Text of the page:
Despite senior leaders’ expectations, failure to use promotive input in the context of a dialogue about equality and inclusion may not be authority-defying but reflect the dynamics of the change at stake. First, those in the minority may find it important to clarify how current norms and processes play out in favor of the majority. Second, since organizations are trying to tackle forms of inequality linked to identity, having majority members gloss over, box, or downplay the experiences of the minority may feel more like bolstering rather than healing the current disparities. Finally, within the implicit demands of traditional power differences, a dialogue that aims to address issues of injustice may look intrinsically insincere. This doesn’t mean that leaders should welcome chaos to accommodate it, but they will have to do more than start or stop it.
Articulating shared goals, creating a fair process for reciprocal listening, facilitating mature perspective-taking, and continuous learning are ways in which organizations can safeguard the authenticity of their efforts toward a more inclusive culture and, simultaneously, make real progress.
2. Creating the Right Purpose Platform
Last year, companies from Whole Foods to Tesla started facing requests from their workforces for more meaningful action against systemic injustice. A seemingly political movement echoing the Black Lives Matter marches across America, these manifestations were not driven by ideology alone. Politics, for example, cannot shed light on why employees are willing to transgress and endanger their job security yet may fail to go to the polls and vote. Instead, while political in tone, this type of activism more fittingly reflects a shift toward a purpose-driven business model.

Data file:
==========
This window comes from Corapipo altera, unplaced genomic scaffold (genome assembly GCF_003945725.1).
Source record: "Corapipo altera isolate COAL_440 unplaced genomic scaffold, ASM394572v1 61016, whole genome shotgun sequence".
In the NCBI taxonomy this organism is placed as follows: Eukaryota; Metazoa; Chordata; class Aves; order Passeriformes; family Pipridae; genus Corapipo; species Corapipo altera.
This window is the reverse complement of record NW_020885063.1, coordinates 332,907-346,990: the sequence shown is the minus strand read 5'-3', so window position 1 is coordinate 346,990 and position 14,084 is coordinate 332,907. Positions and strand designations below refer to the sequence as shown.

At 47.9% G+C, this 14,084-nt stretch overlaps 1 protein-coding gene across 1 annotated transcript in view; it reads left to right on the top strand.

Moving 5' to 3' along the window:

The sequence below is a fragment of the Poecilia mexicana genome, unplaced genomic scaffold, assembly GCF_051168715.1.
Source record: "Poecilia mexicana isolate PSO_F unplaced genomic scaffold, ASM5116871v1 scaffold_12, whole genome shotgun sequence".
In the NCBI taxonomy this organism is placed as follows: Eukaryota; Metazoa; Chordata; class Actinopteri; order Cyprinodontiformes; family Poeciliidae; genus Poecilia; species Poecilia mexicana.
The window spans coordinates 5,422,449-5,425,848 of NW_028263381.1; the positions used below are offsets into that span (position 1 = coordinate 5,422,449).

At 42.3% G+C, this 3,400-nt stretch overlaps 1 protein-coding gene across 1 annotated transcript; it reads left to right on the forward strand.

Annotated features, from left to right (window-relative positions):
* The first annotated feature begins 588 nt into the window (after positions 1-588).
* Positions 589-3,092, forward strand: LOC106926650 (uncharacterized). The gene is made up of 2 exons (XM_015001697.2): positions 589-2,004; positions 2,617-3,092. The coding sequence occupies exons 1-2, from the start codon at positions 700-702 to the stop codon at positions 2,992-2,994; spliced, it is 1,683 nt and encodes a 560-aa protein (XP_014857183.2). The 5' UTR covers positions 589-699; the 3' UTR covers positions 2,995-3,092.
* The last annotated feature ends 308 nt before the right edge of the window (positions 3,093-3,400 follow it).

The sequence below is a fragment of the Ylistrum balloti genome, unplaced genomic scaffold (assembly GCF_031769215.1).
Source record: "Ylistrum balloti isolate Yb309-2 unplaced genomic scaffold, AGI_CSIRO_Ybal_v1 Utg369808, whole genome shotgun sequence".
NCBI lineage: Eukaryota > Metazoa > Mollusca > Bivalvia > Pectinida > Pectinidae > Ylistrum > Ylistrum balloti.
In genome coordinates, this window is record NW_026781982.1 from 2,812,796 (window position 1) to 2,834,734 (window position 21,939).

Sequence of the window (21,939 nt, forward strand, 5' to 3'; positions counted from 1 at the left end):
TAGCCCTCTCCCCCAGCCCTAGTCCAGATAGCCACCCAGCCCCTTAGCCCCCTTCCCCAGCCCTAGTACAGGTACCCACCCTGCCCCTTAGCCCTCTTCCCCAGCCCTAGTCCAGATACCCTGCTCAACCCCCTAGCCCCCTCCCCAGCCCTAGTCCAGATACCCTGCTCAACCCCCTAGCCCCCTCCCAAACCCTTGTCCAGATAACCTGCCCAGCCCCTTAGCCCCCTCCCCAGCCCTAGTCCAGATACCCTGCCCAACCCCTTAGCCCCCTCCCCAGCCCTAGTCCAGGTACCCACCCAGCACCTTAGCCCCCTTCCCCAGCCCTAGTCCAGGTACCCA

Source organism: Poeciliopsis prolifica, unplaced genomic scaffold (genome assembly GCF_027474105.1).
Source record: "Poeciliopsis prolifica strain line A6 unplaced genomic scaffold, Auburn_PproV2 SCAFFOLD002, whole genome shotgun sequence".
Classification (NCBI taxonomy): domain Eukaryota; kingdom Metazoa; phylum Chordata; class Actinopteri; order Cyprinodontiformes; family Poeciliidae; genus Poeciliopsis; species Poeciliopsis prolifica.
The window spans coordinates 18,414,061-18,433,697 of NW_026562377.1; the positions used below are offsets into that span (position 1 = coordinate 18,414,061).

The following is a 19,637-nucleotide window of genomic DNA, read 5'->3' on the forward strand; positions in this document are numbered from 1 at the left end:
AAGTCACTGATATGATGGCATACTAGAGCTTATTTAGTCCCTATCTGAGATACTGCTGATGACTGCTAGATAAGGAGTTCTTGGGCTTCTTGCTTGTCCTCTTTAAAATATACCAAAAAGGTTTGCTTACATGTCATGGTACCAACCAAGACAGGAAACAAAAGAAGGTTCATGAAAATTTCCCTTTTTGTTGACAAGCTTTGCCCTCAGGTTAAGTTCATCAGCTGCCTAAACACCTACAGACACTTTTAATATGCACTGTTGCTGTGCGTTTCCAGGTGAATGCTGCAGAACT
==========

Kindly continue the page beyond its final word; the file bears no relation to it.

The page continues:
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A reorientation that has already gained the formal commitment of 30 percent of corporate America, “purpose” is the language that more and more organizations use to articulate their vision and inspire employees today. But while purpose gives business more levers to deepen employee commitment, as an ethos-enhancing frame, it can also raise an army of purpose warriors who deem it critical to help the organization stay true to its mission. Studies on the consequences of priming purpose-oriented values like self-transcendence or benevolence offer some evidence of this: the activation of a selfless orientation creates greater empathy as well as more altruistic behavior.